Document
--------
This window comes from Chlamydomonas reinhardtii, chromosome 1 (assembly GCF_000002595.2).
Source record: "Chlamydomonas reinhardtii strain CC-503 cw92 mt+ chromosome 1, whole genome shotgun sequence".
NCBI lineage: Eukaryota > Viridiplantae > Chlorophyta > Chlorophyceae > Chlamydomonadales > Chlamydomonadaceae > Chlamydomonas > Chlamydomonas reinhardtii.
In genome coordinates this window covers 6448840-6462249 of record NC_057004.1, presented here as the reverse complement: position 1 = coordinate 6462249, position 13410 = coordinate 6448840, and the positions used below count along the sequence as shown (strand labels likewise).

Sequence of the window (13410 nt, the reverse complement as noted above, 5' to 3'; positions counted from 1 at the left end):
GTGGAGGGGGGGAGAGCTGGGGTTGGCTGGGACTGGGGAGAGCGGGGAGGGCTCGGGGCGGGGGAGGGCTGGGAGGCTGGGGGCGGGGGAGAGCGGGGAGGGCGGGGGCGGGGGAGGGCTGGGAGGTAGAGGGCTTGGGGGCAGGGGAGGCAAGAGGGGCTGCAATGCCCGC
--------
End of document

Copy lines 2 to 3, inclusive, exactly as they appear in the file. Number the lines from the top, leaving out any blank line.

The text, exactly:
Source record: "Chlamydomonas reinhardtii strain CC-503 cw92 mt+ chromosome 1, whole genome shotgun sequence".
NCBI lineage: Eukaryota > Viridiplantae > Chlorophyta > Chlorophyceae > Chlamydomonadales > Chlamydomonadaceae > Chlamydomonas > Chlamydomonas reinhardtii.